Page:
Building » Barnoldswick – St Joseph

Barnoldswick – St Joseph

Gisburn Road, Barnoldswick, Colne, Lancashire

A very late example of the Gothic Revival, perhaps more comparable to contemporary Nonconformist churches than Anglican ones. It is a design of some individuality, consistent in its detail and carried through with conviction, with rich and complete furnishings and decoration.

Up until 1897 Catholics at Barnoldswick had to travel the seven miles to the chapel at Bentham Hall but in that year Fr Honore Marchel acquired a disused Methodist chapel in Westgate. This served until 1901 when the present spacious site, on the corner of Gisburn Road and Gisburn Street, was purchased and a temporary corrugated iron church erected. Barnoldswick became an independent parish in 1907. The school was built in 1914 and in 1927 Charles Simpson of Edward Simpson & Son of Bradford was commissioned to design the present church, which was built in 1928-9.


St Joseph’s is a late flowering of the Gothic Revival in its latest Perpendicular manifestation, owing perhaps more to the Nonconformist churches of George Baines & Son than to the Anglican ecclesiastical work of Temple Moore. Rock-faced stone with ashlar dressings and slate roofs. Nave and sanctuary under one continuous roof. North and south nave aisles, their roofs hidden behind parapets, and terminated by lower chapels also with parapet roofs. Sacristies etc attached at the southeast corner,southwest porch (entered from the east side) and a distinctive southwest bellcote with octagonal stone piers and a crocketted pinnacle. The windows are mostly of three lights, with the mullions passing through the middle of reticulation units. The west window is made up of two similar adjoining windows set high up. These windows all have flat surrounds without chamfers, giving an overall appearance of flatness. The sanctuary has no east window and single-light windows set high up on the north and south sides. Domestic-style mullioned windows to the presbytery.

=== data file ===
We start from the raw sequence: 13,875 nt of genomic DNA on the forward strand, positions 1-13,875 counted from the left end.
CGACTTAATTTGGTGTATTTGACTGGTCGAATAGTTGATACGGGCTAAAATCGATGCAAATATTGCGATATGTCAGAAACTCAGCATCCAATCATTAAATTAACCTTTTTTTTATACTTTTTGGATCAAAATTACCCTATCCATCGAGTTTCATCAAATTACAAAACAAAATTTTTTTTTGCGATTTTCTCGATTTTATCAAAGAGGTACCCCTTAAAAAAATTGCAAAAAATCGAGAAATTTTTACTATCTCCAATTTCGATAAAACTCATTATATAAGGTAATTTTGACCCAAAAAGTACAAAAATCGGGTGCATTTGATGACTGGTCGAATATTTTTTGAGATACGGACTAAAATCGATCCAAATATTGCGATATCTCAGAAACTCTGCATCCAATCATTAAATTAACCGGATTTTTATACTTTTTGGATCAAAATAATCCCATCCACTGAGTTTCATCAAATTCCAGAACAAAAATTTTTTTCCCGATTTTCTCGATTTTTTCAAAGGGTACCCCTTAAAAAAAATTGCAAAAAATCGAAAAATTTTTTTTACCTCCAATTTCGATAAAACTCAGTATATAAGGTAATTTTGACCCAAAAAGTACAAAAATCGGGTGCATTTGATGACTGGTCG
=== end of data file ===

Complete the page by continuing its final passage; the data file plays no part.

The interior surprises because it is lined in red brick. No structural division between nave and sanctuary though the two are clearly distinguished by the wall treatment. Robust nave arcades of unusual form. To the aisles the piers are flat but to the nave the piers are chamfered, coming almost to a point. Above these chamfers there are bulbous capitals but above all is flat with the many mouldings of the arches dying into the imposts. Continuous moulded hoodmoulds. The sanctuary has single arch openings into the side chapels and the upper windows with deeply-splayed reveals. The east wall has three blind arches in a stepped arrangement set high up. Hammerbeam roof with scissor trusses.

Heritage Details

Architect: Charles Simpson

Original Date: 1927

Conservation Area: No

Listed Grade: Not Listed